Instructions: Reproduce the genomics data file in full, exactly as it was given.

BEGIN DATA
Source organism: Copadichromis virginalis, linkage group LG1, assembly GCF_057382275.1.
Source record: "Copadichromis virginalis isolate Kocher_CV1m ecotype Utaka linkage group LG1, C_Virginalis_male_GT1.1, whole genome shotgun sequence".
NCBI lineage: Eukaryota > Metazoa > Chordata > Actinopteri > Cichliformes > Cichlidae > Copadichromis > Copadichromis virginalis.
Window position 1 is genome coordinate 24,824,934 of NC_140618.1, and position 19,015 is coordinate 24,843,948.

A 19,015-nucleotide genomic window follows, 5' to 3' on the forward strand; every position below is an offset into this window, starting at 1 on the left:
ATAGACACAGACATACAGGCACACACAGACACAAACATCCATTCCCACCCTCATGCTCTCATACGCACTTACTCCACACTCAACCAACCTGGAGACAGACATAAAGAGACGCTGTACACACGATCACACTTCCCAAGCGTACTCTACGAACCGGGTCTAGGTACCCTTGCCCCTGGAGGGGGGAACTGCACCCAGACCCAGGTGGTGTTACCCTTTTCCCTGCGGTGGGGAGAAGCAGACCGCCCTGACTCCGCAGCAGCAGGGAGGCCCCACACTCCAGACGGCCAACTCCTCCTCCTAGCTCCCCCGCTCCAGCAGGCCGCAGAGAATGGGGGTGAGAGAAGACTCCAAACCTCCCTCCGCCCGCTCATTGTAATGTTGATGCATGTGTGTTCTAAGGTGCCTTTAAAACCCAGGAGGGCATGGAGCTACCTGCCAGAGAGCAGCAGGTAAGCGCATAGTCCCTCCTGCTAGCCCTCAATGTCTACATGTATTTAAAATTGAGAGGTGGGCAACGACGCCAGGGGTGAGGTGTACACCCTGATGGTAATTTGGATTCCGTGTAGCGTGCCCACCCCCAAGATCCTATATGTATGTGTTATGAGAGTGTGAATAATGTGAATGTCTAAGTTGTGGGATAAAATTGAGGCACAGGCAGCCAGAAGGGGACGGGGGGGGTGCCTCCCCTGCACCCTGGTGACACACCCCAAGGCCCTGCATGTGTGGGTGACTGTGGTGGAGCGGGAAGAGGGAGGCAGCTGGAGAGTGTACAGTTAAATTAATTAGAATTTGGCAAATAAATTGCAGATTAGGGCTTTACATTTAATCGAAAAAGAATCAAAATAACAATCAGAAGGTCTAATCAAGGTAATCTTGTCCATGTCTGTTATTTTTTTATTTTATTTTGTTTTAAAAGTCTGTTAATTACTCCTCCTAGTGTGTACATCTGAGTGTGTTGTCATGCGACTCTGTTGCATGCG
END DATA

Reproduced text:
Source organism: Copadichromis virginalis, linkage group LG1, assembly GCF_057382275.1.
Source record: "Copadichromis virginalis isolate Kocher_CV1m ecotype Utaka linkage group LG1, C_Virginalis_male_GT1.1, whole genome shotgun sequence".
NCBI lineage: Eukaryota > Metazoa > Chordata > Actinopteri > Cichliformes > Cichlidae > Copadichromis > Copadichromis virginalis.
Window position 1 is genome coordinate 24,824,934 of NC_140618.1, and position 19,015 is coordinate 24,843,948.

A 19,015-nucleotide genomic window follows, 5' to 3' on the forward strand; every position below is an offset into this window, starting at 1 on the left:
ATAGACACAGACATACAGGCACACACAGACACAAACATCCATTCCCACCCTCATGCTCTCATACGCACTTACTCCACACTCAACCAACCTGGAGACAGACATAAAGAGACGCTGTACACACGATCACACTTCCCAAGCGTACTCTACGAACCGGGTCTAGGTACCCTTGCCCCTGGAGGGGGGAACTGCACCCAGACCCAGGTGGTGTTACCCTTTTCCCTGCGGTGGGGAGAAGCAGACCGCCCTGACTCCGCAGCAGCAGGGAGGCCCCACACTCCAGACGGCCAACTCCTCCTCCTAGCTCCCCCGCTCCAGCAGGCCGCAGAGAATGGGGGTGAGAGAAGACTCCAAACCTCCCTCCGCCCGCTCATTGTAATGTTGATGCATGTGTGTTCTAAGGTGCCTTTAAAACCCAGGAGGGCATGGAGCTACCTGCCAGAGAGCAGCAGGTAAGCGCATAGTCCCTCCTGCTAGCCCTCAATGTCTACATGTATTTAAAATTGAGAGGTGGGCAACGACGCCAGGGGTGAGGTGTACACCCTGATGGTAATTTGGATTCCGTGTAGCGTGCCCACCCCCAAGATCCTATATGTATGTGTTATGAGAGTGTGAATAATGTGAATGTCTAAGTTGTGGGATAAAATTGAGGCACAGGCAGCCAGAAGGGGACGGGGGGGGTGCCTCCCCTGCACCCTGGTGACACACCCCAAGGCCCTGCATGTGTGGGTGACTGTGGTGGAGCGGGAAGAGGGAGGCAGCTGGAGAGTGTACAGTTAAATTAATTAGAATTTGGCAAATAAATTGCAGATTAGGGCTTTACATTTAATCGAAAAAGAATCAAAATAACAATCAGAAGGTCTAATCAAGGTAATCTTGTCCATGTCTGTTATTTTTTTATTTTATTTTGTTTTAAAAGTCTGTTAATTACTCCTCCTAGTGTGTACATCTGAGTGTGTTGTCATGCGACTCTGTTGCATGCG